Lithuania and Poland’s LNG import terminals became operational in 2014 and 2015, respectively. First deliveries of non-Russian gas to those terminals not only have decreased the share of Russian gas but also have lowered the price of Russian gas delivered to the region. In addition, alternative piped natural gas may become available soon from Azerbaijan via the TANAP pipeline; scheduled to be completed in 2018 and potentially able to deliver gas to Europe in 2020.
Of course, Russia also took note. Given that its supplies are generally more competitive than LNG, especially if undisturbed flow via new pipelines is ensured, Russia decided to embark on new pipeline projects: Nord Stream 1 and 2 (NS1 & NS2) that will bring Russian gas under the Baltic Sea directly to Germany, and Turkish Stream that will bring gas to Turkey for distribution in the EU.
To diversify its demand markets, Russia has pivoted to Asia, seeing special opportunity for gas exports to China. In May 2014 the two countries signed an agreement for construction of the Power of Siberia pipeline. In addition, Russia has also looked at the possibility of liquefying its gas and making it available to other countries in Asia and beyond.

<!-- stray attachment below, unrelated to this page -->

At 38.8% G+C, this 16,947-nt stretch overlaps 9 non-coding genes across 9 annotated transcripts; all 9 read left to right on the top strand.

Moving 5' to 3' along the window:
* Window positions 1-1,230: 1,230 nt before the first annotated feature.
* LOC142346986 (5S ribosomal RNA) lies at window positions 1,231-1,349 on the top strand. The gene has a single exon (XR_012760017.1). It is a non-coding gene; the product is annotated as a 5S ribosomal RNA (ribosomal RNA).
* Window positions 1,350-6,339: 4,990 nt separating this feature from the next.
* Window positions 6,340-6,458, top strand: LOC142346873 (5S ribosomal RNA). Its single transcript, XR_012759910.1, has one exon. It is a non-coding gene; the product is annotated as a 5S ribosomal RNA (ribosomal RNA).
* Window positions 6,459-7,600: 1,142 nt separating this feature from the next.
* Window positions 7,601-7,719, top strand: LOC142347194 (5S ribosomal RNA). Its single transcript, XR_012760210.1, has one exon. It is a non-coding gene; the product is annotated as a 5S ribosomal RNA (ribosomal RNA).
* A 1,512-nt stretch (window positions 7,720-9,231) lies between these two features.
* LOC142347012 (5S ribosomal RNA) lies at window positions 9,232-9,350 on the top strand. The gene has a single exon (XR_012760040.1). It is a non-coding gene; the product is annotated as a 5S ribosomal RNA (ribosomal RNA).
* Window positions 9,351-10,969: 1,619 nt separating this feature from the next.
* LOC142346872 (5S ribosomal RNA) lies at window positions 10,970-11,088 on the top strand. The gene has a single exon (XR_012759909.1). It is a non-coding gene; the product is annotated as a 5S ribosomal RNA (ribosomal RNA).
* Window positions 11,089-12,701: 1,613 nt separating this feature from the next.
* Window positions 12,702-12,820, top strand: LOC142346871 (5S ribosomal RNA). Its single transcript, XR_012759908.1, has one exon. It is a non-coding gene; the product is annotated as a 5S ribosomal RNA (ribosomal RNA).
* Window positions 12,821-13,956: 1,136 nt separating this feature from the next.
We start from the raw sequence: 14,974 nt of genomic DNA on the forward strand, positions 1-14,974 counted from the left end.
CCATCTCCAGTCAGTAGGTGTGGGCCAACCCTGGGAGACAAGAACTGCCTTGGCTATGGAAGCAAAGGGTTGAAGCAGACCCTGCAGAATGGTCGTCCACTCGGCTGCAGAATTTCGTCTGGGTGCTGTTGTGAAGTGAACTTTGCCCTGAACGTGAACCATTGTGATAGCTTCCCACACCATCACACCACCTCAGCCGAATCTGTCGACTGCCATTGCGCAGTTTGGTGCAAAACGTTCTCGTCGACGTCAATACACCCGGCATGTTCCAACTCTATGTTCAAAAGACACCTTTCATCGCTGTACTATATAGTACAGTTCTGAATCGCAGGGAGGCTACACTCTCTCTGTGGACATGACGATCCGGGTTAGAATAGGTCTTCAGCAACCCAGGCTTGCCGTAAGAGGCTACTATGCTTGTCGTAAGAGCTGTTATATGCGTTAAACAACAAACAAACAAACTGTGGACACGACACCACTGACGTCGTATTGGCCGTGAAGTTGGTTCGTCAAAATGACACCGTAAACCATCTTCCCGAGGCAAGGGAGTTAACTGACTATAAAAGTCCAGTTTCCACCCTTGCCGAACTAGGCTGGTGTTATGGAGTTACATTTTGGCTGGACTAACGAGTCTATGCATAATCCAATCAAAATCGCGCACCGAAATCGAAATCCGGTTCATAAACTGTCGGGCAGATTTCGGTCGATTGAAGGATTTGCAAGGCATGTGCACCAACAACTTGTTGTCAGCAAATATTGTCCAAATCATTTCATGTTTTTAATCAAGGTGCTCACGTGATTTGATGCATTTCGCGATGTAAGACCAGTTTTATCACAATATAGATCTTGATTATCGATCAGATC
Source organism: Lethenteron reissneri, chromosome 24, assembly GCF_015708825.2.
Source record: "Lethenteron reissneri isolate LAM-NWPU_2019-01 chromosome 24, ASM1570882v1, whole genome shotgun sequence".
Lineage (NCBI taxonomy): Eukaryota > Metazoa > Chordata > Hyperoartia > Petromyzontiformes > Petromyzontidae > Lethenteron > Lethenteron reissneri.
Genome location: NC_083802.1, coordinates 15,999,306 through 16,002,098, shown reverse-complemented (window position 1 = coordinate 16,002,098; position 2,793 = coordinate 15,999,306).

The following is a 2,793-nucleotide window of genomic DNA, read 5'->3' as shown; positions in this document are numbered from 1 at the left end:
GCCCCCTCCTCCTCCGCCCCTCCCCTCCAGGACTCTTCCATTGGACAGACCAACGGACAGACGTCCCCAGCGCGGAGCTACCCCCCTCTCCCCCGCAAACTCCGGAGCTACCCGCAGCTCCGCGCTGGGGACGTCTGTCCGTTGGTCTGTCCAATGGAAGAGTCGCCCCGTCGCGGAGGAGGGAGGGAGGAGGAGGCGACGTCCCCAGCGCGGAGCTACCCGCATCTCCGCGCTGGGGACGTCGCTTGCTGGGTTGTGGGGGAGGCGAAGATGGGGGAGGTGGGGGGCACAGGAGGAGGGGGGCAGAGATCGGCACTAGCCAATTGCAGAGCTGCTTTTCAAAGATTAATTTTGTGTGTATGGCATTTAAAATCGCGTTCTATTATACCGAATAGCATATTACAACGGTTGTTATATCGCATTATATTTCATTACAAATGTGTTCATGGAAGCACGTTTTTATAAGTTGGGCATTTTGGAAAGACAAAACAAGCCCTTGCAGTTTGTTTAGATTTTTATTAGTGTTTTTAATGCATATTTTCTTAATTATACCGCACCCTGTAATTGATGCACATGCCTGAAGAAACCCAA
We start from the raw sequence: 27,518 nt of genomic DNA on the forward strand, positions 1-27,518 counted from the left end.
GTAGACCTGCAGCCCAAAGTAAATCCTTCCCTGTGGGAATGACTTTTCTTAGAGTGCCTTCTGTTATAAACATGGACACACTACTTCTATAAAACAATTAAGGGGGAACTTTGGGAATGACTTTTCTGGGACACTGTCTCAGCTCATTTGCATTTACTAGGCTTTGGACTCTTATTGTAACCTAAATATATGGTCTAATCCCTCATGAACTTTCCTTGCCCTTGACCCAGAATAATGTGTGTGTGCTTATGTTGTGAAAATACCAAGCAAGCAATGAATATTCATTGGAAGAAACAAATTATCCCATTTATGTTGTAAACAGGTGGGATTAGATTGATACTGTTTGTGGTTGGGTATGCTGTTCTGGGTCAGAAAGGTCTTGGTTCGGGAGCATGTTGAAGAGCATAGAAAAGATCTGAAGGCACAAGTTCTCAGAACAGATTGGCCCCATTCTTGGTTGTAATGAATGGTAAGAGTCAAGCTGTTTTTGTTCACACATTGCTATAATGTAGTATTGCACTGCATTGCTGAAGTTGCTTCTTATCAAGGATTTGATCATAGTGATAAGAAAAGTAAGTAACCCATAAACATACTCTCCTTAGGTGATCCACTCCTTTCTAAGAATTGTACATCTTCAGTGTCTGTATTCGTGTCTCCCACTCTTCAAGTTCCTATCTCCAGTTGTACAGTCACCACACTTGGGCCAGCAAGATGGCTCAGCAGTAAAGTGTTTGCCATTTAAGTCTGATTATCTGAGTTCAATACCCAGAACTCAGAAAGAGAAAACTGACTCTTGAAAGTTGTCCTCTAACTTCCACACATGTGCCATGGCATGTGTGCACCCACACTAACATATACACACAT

But all these efforts are facing strong headwinds. First, the EU has consistently pushed for liberalization of its market and most recently extended the provisions of ownership unbundling, tariff regulation, and transparency to natural gas pipelines (existing and future) to and from third countries. The amendment has important implications for the new pipeline projects to the EU given that the only Russian company allowed to export gas via pipelines—Gazprom—is vertically integrated.
The conditions for construction of the Power of Siberia (PoS) pipeline have been skewed toward China who, also sensing Russia’s vulnerability, withdrew from its initial commitment to provide $25 billion pre-payment for the investment. Thus, it is not surprising that, in the era of low oil and natural gas prices, this ultra expensive project that requires development of new fields and new infrastructure has not been progressing as planned. Additionally, once completed PoS will not improve Russia’s bargaining position against Europe as it dips into gas reserves in the Russian East, generally considered a stranded asset save for delivery to China.